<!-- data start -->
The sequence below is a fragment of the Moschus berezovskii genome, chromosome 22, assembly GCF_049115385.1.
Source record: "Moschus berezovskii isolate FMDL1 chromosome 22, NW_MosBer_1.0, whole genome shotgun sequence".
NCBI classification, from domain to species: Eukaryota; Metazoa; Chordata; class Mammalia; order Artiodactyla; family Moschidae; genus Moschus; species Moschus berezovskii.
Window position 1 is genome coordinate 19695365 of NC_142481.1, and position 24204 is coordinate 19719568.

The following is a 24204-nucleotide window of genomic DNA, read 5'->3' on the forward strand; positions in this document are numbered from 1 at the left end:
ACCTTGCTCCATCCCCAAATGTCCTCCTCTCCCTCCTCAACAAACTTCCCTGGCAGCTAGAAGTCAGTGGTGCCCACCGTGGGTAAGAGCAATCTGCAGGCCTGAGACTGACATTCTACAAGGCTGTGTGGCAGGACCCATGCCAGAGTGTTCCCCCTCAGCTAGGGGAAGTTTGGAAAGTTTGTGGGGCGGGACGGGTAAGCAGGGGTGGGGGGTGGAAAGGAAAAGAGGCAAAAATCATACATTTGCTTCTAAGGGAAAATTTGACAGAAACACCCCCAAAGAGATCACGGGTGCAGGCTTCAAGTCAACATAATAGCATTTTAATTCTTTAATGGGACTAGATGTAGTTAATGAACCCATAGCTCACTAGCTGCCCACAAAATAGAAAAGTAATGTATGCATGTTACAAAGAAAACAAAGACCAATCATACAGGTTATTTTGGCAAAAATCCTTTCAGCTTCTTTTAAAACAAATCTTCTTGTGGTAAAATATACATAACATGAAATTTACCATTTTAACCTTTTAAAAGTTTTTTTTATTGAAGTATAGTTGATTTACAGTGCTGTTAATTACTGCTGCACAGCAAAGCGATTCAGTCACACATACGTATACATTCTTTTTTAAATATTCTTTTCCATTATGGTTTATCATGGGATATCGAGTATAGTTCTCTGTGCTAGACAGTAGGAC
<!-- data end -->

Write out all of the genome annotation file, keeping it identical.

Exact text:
The sequence below is a fragment of the Moschus berezovskii genome, chromosome 22, assembly GCF_049115385.1.
Source record: "Moschus berezovskii isolate FMDL1 chromosome 22, NW_MosBer_1.0, whole genome shotgun sequence".
NCBI classification, from domain to species: Eukaryota; Metazoa; Chordata; class Mammalia; order Artiodactyla; family Moschidae; genus Moschus; species Moschus berezovskii.
Window position 1 is genome coordinate 19695365 of NC_142481.1, and position 24204 is coordinate 19719568.

The following is a 24204-nucleotide window of genomic DNA, read 5'->3' on the forward strand; positions in this document are numbered from 1 at the left end:
ACCTTGCTCCATCCCCAAATGTCCTCCTCTCCCTCCTCAACAAACTTCCCTGGCAGCTAGAAGTCAGTGGTGCCCACCGTGGGTAAGAGCAATCTGCAGGCCTGAGACTGACATTCTACAAGGCTGTGTGGCAGGACCCATGCCAGAGTGTTCCCCCTCAGCTAGGGGAAGTTTGGAAAGTTTGTGGGGCGGGACGGGTAAGCAGGGGTGGGGGGTGGAAAGGAAAAGAGGCAAAAATCATACATTTGCTTCTAAGGGAAAATTTGACAGAAACACCCCCAAAGAGATCACGGGTGCAGGCTTCAAGTCAACATAATAGCATTTTAATTCTTTAATGGGACTAGATGTAGTTAATGAACCCATAGCTCACTAGCTGCCCACAAAATAGAAAAGTAATGTATGCATGTTACAAAGAAAACAAAGACCAATCATACAGGTTATTTTGGCAAAAATCCTTTCAGCTTCTTTTAAAACAAATCTTCTTGTGGTAAAATATACATAACATGAAATTTACCATTTTAACCTTTTAAAAGTTTTTTTTATTGAAGTATAGTTGATTTACAGTGCTGTTAATTACTGCTGCACAGCAAAGCGATTCAGTCACACATACGTATACATTCTTTTTTAAATATTCTTTTCCATTATGGTTTATCATGGGATATCGAGTATAGTTCTCTGTGCTAGACAGTAGGAC